BEACON HILL HAPPENINGS
– No movement last week on Next-Gen Roadmap bill (Tim Cronin): Last week passed with no action on the Next Generation Roadmap bill (S.9), the climate bill originally passed last session and vetoed by the Governor. Lawmakers were largely focused on the passage of joint rules in the House, and on the first-ever Covid-19 oversight hearing held on Thursday. Senate and House negotiators are currently deciding on a number of amendments to the bill (S.13), which were sent to the legislature when the Governor vetoed the most recent version.
Of interest is which of the Governor’s amendments the legislature will ultimately accept, and which it will reject. It seems certain that some amendments to the local net zero stretch code will be accepted, with advocates like MCAN calling for acceptance of some amendments but rejection of others. Another area of interest is whether the legislature holds the line on an emissions target of 50% reductions by 2030, instead of the 45% proposed by Baker, and if they will send back a bill that has sector-by-sector sublimits, which Baker also opposes.
– Lawmakers file over 6,500 bills, here are some top climate bills to watch (Tim Cronin): Last Friday (2/19) legislators in both chambers rushed to file the last of over 6,500 bills that will be considered this session. Among them were a number of bills relating to climate, energy, and the environment. Here are a few to watch this session:
– Environmental justice: A number of bills are being backed by prominent environmental justice groups in the state. These include a policy proposed by Sen Jehlen, Rep Barber and Rep Connolly focused on reducing air quality impacts from transportation pollution (SD.1742/HD.2696). Another from Rep Madaro and Sen Boncore seeks to change how siting decisions of energy projects in EJ communities are made (SD.1418/HD.3679). A third proposal is focused on allowing EJ and other communities to sue local or state government over discriminatory policies and was filed by Rep Meschino, Rep Madaro, and Sen DiDomenico (SD.1893/HD.1968).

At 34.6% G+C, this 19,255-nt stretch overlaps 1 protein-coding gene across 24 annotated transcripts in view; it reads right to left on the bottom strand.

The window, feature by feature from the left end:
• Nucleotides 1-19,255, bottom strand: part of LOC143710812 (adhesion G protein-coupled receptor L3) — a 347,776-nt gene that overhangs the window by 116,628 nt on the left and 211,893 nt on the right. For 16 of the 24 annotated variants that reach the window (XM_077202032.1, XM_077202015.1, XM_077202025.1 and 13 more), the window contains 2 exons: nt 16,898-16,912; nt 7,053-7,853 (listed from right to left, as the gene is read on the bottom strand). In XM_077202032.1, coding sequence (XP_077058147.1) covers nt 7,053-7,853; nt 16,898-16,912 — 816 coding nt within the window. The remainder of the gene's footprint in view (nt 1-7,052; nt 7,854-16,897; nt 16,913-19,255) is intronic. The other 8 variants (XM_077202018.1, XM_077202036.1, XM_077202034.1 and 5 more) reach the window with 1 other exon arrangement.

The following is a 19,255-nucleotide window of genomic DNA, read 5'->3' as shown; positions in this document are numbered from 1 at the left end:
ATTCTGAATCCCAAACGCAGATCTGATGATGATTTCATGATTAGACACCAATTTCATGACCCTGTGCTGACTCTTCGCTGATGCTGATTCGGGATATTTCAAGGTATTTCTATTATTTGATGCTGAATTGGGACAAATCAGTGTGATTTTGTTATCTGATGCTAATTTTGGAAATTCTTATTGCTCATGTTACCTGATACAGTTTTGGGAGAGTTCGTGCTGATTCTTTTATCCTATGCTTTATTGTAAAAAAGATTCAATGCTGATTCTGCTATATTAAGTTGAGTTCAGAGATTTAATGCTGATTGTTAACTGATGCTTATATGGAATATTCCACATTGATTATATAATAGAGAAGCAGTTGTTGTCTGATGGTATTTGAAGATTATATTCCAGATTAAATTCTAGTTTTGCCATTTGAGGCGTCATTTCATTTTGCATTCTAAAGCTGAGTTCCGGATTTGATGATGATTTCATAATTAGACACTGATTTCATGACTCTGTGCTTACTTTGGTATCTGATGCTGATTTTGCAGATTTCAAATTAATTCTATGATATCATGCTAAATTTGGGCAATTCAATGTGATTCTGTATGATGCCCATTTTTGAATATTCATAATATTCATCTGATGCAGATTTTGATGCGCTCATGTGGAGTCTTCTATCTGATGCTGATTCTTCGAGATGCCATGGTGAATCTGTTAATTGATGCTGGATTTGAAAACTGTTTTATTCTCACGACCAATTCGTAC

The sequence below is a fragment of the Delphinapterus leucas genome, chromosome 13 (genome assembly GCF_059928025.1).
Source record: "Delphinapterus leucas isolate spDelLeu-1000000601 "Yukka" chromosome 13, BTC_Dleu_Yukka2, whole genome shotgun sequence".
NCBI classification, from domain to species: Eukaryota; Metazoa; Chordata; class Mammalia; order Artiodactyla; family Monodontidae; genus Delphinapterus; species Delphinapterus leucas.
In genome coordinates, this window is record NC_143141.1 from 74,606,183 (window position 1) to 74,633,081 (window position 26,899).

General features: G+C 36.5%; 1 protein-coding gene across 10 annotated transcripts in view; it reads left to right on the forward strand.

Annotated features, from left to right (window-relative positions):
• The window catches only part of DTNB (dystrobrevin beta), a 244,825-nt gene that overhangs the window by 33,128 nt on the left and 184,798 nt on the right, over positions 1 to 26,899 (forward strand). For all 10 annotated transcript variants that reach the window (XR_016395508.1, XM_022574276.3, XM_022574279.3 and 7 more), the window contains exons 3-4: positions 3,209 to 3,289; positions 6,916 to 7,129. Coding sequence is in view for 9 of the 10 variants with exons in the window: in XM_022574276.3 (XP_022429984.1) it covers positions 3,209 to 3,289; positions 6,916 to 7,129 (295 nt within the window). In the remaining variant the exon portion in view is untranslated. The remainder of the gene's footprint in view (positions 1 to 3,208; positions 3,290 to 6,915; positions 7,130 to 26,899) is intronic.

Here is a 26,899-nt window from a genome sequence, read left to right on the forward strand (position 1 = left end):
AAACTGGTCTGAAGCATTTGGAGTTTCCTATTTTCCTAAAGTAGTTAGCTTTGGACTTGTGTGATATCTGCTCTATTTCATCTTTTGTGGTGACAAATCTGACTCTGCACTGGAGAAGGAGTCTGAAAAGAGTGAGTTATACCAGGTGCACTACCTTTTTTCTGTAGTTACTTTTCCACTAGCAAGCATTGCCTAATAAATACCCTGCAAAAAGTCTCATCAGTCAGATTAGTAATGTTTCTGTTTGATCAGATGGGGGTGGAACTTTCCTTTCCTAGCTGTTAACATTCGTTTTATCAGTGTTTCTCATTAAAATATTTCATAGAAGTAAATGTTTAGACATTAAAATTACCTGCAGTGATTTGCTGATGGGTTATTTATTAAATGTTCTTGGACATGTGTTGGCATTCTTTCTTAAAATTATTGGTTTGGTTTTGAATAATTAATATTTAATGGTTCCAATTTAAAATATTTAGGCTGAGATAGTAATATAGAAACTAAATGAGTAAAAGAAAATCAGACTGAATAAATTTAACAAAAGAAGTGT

– Housing emissions: A bill crafted by the Mass Renews Coalition and filed by Rep Robinson, Rep LeBoeuf and Sen Pacheco is focused on creating thousands of jobs for people to retrofit a million homes in Massachusetts by 2032 SD.2102/HD.3338. Another bill filed by Rep Higgins and Rep Kushmerek establishes a housing retrofit program for people living in Gateway Cities and smaller communities (HD.3029).
– Offshore wind: Multiple bills seek to expand offshore wind in Massachusetts. One set is filed by Rep Fernandes and Sen Cyr (HD.3983/SD.2276). Another filed by Rep Golden and Sen Cyr includes dedicated investments for port infrastructure in the state (HD.1920/SD.1596).
– 100% renewables bill: Rep Decker and Rep Garballey refiled their 100% renewable energy bill, this time with Sen Boncore joining as the Senate sponsor. The bill has been renamed the 100% Clean Act, and also includes a focus on heating and transportation emissions (SD.2205/HD.3551).
– Closing the state’s polluter loophole & making climate investments: Another focus of this session will be efforts to close the state’s polluter loophole. Currently, only fossil fuel importers in the electric sector are held accountable for indirect damage to air quality and the environment (through a pollution fee). Two bills seek to expand existing state law to cover all fossil fuels in this way, and so closing this pollution loophole.
One is a bill by Sen Barrett that closes the loophole by 2028 (SD.2477). The bill allows for a mixture of consumer rebates and investments, with exact spending decisions made by the Governor.
The other, the Green Future Act, was filed by Rep Driscoll and seeks to close the loophole by 2025 (HD.1972). This bill also includes a green dividend for low-income vulnerable families and new local aid for municipalities. It then invests the rest in climate change investments in EJ communities and in state-wide green infrastructure.
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– “Baker’s $175m regulatory gift to biomass” (David Talbot, Commonwealth Magazine): [read the article]
ALL POLICY IS LOCAL